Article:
Tuesday, October 5, 2010

Nighttime Gardens


After months of sweltering heat, I have taken up the horrid act of running. It's an activity that I dread, especially after having tasted the pleasures of hiking in the mountains of Alaska after a long day's work. But I'm left to my own devices in a land which lies mostly below sea level, and I have no intention of ending my war on aging and staying active. So, in addition to biking to and from work, I've resolved to run a couple miles after work a few times a week.

Tonight was perhaps the second evening in a row where temperatures have dropped below 80 degrees F. On this particular day, it is 7:00pm by the time I have finally found myself sitting at home. I look at my dog, and we agree that it's a good time to go for a run. For the first time since I moved here almost four months ago, I put on a long sleeved shirt. One of those micro-fiber numbers I'd wear to go cross-country skiing in Alaska. Except that on this night I have soccer shorts on instead of thermal underwear and ski pants. I laugh knowing that it has already started snowing in Alaska, yet here I am wearing soccer shorts to go outside.

In an effort to be gentle on my aging feet, we run on the streetcar tracks down the tree-lined St. Charles Avenue. The tracks are metal rails laid almost flesh against the grass, and also serve as a path for joggers in the area. Tonight is the first run in which both Milo and I are able to keep a brisk and steady gait, thanks to the cooler temperatures; it is only 68 degrees F tonight. After ten minutes of jogging, my mind relaxes into an endorphin-laden numbness.

And then, somewhere in between my house and Audobon Park, it hits us. Both me and the dog slow down to a stop and look up and around. Where is it coming from? All I can see are the arching boughs of the oak trees above, and short, flowerless bushes along the island separating the tracks. I can't see it, I don't know where it's coming from, but it's there; a sweetness that I have never before encountered in my life. It smells like someone is slicing peaches, giant peaches, floating in the air. Milo the dog is looking around and sniffing. I don't how long it was we stood, our heads turned up towards the cool, dark sky, soaking in the sweet scent, pondering its source.

And, just at that moment, only a couple feet from where we were standing on the tracks, a streetcar passes us, glowing in the night like a car from a child's antique train set. Quietly, it slides past us, filled with a handful of passengers sitting motionlessly, wind rustling their hair, as they ride home. Like a ghost gently tapping our shoulder telling us it's time to turn around.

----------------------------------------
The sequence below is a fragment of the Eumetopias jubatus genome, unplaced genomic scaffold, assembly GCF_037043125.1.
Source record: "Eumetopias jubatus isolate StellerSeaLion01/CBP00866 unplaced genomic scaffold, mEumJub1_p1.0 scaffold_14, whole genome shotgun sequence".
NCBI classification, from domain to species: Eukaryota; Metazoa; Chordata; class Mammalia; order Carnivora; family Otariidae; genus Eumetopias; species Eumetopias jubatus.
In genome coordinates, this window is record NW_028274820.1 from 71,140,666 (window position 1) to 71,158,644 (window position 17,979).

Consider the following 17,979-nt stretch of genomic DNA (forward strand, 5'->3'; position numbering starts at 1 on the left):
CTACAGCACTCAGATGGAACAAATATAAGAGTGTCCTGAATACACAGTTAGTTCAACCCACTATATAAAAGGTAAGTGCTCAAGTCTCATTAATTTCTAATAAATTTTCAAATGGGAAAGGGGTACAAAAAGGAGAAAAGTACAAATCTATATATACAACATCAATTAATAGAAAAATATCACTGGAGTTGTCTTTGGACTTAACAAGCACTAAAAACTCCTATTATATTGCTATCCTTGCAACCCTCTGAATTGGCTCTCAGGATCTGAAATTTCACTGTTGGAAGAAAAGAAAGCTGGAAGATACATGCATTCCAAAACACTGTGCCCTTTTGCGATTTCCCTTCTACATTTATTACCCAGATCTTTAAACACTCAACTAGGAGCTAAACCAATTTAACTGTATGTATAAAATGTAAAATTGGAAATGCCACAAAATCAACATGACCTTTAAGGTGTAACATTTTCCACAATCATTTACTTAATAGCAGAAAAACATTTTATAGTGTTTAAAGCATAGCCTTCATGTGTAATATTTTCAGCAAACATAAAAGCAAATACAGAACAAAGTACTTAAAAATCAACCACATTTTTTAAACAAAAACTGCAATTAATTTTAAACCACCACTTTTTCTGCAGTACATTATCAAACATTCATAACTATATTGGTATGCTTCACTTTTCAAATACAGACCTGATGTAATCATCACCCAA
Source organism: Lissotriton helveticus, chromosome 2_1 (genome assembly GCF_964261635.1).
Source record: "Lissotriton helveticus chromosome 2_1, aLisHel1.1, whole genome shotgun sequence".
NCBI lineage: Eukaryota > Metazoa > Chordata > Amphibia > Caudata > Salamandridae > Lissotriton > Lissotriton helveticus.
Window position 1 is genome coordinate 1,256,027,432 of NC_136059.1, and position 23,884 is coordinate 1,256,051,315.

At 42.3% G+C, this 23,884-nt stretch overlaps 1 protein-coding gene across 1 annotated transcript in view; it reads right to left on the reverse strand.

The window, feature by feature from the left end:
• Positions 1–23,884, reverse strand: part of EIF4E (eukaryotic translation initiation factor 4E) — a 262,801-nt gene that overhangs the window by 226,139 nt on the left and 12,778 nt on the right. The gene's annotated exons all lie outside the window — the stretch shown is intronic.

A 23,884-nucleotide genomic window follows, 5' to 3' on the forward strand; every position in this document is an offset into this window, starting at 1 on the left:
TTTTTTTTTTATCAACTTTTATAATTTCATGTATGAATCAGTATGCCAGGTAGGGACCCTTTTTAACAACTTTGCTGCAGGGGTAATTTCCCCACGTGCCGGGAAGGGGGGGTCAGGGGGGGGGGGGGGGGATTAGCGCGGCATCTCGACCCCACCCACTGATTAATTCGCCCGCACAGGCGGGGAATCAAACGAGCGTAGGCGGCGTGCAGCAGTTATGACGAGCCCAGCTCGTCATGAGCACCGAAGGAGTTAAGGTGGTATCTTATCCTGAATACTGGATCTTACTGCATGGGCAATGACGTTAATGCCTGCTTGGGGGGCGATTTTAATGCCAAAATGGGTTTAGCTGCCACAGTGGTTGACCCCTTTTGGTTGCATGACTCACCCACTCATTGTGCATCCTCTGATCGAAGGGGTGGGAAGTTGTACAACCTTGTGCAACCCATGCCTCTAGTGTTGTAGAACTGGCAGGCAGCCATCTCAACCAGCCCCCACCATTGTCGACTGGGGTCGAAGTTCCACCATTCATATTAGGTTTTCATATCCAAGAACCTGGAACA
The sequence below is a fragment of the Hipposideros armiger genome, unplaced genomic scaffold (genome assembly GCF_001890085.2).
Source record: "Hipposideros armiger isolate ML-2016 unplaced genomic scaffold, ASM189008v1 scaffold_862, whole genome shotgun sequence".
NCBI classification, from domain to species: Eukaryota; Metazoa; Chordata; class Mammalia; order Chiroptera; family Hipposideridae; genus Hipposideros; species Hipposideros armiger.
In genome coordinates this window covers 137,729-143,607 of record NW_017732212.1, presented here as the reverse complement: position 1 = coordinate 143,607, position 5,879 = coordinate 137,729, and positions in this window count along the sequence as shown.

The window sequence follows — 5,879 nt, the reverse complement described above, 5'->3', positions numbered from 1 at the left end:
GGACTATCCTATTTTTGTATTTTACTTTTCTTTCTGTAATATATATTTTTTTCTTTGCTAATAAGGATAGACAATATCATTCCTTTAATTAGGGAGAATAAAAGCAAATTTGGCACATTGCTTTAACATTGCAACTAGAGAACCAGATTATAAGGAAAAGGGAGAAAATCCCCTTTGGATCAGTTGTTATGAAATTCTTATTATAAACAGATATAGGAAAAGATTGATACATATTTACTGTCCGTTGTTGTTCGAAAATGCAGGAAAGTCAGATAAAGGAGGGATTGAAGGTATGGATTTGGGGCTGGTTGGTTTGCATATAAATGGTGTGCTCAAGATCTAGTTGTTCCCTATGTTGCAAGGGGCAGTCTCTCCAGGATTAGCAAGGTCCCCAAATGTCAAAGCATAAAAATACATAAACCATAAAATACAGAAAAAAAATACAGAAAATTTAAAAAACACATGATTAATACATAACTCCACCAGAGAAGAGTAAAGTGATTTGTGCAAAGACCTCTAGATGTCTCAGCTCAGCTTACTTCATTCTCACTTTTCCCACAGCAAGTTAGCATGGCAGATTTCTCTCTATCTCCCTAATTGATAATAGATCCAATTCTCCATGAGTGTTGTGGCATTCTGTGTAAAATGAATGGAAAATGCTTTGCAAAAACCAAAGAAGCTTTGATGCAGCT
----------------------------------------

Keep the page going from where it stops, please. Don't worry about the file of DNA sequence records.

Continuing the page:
I am filled with lightness by the time we get back to the apartment. I recall my arrival in New Orleans in June, how scary everything seemed, how different it all was. How hot and humid it was, how stinky it was with the stale air with an omnipresent scent of trash. It stuns me that the odor of garbage has been replaced with sweetness, and that my blood no longer feels like it is boiling. I vaguely recall my neighbors Matt and Amanda talking about how nice it is here except for summer, and I remember thinking at the time that they were feeding me outright lies. But now I believe they were telling the truth, even though part of me at this very moment wonders if it is all in my imagination, and I'm not quite sure which parts are from my imagination.

The scents are real. A mix of sweet olive trees, magnolia trees, and night blooming jasmine, it pervades most of St. Charles Avenue and has for years and years. It escorts me on my run like a loyal guardian. Considered by some an invasive weed, the ubiquitousness of night blooming jasmine is a remnant of a time far past where it was planted en masse in an attempt to mask the scents of a primitive sewage system.

I don't think it masks the sewage however. With this crisp cool air, I am convinced that the scents of this nighttime garden in fact has replaced the humid odors of detritus and waste.

I've said it before and I'll say it again: New Orleans was built for the night. Of course the whole world knows that the streets of the French Quarter come alive at night with music, drink, and merriment. But only those of us who live here know of the botanical garden that awakens from its summer-long slumber, after the seasons change and the heat has decided to end its blazing torture.

Tonight I am intoxicated by the adrenaline from cool, fragrance-filled air. I sip a glass of wine, write this blog entry, I will read a short story and doze off to bed, filled with the aromatherapy that only sweet olive, magnolia trees, and night blooming jasmine can give. How lucky I am to have this nighttime garden.

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